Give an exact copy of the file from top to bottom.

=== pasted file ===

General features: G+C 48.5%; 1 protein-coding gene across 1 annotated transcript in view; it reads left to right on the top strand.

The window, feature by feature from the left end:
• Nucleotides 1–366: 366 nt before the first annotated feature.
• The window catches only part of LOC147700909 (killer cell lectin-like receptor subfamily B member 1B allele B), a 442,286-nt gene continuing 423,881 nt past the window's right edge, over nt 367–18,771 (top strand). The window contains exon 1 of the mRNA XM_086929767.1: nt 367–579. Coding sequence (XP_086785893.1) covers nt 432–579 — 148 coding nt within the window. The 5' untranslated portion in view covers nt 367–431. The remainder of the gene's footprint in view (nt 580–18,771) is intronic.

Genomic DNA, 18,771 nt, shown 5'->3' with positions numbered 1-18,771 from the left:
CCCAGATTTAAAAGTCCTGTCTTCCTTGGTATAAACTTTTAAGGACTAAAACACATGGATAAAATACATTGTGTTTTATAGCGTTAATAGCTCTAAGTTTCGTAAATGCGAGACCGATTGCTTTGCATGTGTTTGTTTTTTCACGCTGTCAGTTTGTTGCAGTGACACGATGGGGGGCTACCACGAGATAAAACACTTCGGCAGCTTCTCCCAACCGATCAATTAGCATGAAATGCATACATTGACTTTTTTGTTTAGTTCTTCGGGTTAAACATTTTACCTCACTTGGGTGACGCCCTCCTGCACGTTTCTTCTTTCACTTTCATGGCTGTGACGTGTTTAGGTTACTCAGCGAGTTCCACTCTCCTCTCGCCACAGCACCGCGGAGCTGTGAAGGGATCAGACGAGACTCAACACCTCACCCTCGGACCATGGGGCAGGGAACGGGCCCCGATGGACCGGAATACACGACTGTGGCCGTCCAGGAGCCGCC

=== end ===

General features: G+C 48.5%; 1 protein-coding gene across 1 annotated transcript in view; it reads left to right on the top strand.

The window, feature by feature from the left end:
• Nucleotides 1–366: 366 nt before the first annotated feature.
• The window catches only part of LOC147700909 (killer cell lectin-like receptor subfamily B member 1B allele B), a 442,286-nt gene continuing 423,881 nt past the window's right edge, over nt 367–18,771 (top strand). The window contains exon 1 of the mRNA XM_086929767.1: nt 367–579. Coding sequence (XP_086785893.1) covers nt 432–579 — 148 coding nt within the window. The 5' untranslated portion in view covers nt 367–431. The remainder of the gene's footprint in view (nt 580–18,771) is intronic.

Genomic DNA, 18,771 nt, shown 5'->3' with positions numbered 1-18,771 from the left:
CCCAGATTTAAAAGTCCTGTCTTCCTTGGTATAAACTTTTAAGGACTAAAACACATGGATAAAATACATTGTGTTTTATAGCGTTAATAGCTCTAAGTTTCGTAAATGCGAGACCGATTGCTTTGCATGTGTTTGTTTTTTCACGCTGTCAGTTTGTTGCAGTGACACGATGGGGGGCTACCACGAGATAAAACACTTCGGCAGCTTCTCCCAACCGATCAATTAGCATGAAATGCATACATTGACTTTTTTGTTTAGTTCTTCGGGTTAAACATTTTACCTCACTTGGGTGACGCCCTCCTGCACGTTTCTTCTTTCACTTTCATGGCTGTGACGTGTTTAGGTTACTCAGCGAGTTCCACTCTCCTCTCGCCACAGCACCGCGGAGCTGTGAAGGGATCAGACGAGACTCAACACCTCACCCTCGGACCATGGGGCAGGGAACGGGCCCCGATGGACCGGAATACACGACTGTGGCCGTCCAGGAGCCGCC